The Death of Klinghoffer Movie Review
Penny Woolcock's film is based on modern composer John Adams' 1991 opera, which in turn was inspired by the Achille Lauro affair, which took place over three tense days in October 1985. (In an odd resonance, the San Francisco screening took place the day after the real hijacking's ringleader, Abu Abbas, was captured in Baghdad.) As a movie, it's not fully successful: Dramatic opera staging and dramatic filmmaking aren't the same thing, and Klinghoffer often drags. It can only move as fast as the music, and Adams is a composer focused on slow, swimming paces. Yet Woolcock mostly makes the film work visually - she's excellent at the pointed close-up and frenzied camera movements, especially as we follow the terrorists' lives in flashbacks. In the poverty-stricken camps in which they grew up, we see the turmoil and anger that drives their lives into violent fundamentalism. Mamoud (Kamel Boutros) carries the key of his childhood home, from which he was evicted when it became part of the state of Israel.
It's almost - almost - enough to make you sympathize with the band of killers, and that's made Klinghoffer a controversial opera from the start. Many critics found it to be pro-Palestinian, and it's true that it shows a certain empathy from the hijacked travelers; one young British dancer on board sings of the free cigarettes they offered, their general kindness, and the song itself has a blithe, pop-like feel to it. But Klinghoffer is balanced: Every shot of destroyed refugee camps is paired with shots of concentration camps. Woolcock renders the conflict in terms of dead Palestinian and Jewish bodies, brutal accounting in a ghastly ledger.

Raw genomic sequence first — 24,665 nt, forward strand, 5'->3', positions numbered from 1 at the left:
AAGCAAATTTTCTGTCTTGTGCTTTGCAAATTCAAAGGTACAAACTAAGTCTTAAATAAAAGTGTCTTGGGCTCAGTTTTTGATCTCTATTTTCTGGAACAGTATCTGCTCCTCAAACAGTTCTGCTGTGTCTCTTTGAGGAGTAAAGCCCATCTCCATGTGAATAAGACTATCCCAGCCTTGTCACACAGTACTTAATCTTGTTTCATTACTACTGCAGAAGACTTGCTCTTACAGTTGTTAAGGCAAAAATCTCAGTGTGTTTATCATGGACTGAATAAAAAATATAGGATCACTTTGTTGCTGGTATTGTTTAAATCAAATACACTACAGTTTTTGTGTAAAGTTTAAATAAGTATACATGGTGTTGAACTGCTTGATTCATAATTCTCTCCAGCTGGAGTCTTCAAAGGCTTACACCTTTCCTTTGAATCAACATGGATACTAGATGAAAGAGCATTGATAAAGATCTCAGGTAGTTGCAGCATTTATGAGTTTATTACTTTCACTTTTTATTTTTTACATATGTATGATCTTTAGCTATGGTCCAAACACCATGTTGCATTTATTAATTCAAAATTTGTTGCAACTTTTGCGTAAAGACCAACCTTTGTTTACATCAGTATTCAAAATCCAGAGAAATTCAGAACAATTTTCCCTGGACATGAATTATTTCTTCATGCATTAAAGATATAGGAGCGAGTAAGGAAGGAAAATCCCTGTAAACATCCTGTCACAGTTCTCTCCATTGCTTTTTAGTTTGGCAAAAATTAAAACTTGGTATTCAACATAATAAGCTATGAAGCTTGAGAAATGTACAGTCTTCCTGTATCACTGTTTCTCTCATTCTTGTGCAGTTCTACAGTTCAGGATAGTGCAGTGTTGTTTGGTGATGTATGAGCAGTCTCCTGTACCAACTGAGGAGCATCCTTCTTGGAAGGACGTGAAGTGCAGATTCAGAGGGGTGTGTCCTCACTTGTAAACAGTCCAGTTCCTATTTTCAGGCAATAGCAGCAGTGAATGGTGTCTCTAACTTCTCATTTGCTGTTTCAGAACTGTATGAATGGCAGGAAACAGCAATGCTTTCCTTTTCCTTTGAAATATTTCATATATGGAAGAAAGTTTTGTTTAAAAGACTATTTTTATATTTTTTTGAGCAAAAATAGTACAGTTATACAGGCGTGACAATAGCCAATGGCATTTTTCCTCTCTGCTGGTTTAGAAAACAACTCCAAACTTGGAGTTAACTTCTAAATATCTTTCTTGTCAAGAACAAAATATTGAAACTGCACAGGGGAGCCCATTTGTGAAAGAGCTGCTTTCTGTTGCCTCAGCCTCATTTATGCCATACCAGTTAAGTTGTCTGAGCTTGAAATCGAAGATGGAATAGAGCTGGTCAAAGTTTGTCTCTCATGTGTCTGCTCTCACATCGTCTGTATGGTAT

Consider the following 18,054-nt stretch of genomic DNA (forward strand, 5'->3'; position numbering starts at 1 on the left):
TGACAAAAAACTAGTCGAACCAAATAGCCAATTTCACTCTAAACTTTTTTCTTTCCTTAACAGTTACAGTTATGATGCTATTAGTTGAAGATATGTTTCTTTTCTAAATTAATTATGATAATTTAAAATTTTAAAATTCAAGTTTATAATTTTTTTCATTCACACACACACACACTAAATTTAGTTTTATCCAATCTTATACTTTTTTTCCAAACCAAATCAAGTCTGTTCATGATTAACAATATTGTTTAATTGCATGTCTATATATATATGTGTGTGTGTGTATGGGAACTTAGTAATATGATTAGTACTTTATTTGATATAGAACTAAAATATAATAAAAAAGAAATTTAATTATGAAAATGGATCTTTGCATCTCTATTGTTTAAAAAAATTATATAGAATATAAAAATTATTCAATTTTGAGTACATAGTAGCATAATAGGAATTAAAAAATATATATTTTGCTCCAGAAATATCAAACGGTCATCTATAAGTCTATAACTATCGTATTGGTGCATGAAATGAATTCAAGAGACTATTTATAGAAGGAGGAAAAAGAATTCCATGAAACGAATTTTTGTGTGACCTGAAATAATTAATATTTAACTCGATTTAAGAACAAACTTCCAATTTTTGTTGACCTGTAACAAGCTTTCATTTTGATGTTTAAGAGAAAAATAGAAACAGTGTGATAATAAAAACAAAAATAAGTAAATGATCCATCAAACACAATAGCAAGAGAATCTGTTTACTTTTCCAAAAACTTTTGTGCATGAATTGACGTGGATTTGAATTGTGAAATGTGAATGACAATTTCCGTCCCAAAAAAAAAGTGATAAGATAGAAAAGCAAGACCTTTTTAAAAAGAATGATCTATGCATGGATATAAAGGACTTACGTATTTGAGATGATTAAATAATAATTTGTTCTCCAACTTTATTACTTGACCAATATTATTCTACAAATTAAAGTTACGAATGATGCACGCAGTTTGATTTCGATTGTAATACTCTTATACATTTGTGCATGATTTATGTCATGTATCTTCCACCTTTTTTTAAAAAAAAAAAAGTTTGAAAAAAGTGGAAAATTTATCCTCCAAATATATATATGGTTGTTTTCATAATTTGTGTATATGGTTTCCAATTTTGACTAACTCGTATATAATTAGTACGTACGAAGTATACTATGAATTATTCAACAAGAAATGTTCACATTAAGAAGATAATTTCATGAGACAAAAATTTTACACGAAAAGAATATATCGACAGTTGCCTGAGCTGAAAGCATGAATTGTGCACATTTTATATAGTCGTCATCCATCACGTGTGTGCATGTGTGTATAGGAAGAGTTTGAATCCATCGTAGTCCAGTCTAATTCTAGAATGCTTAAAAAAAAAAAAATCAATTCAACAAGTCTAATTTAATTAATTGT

But all that means that the film becomes less interested in the story of a hijacked cruise ship, so Klinghoffer relies on scenes of frightened passengers, which can be repetitive. The ship's captain, played and sung beautifully by Christopher Maltman, is wonderful to watch as the sturdy and pleading voice of reason, telling the hijackers that "I would say you did not fail until you killed." Leon Klinghoffer's wife Marilyn (Yvonne Howard) has no sympathy for the captain, who by the end tells him, "You embraced them!"
Leon himself is a cipher, a handicapped man who was in the wrong place at the wrong time. "I'm a person who'd just as soon avoid trouble," he sings, sweetly. But it doesn't matter. Woolcock shows him and the wheelchair sinking, slowly, into the sea. She gives it to us over and over, and all we get to do is wonder why.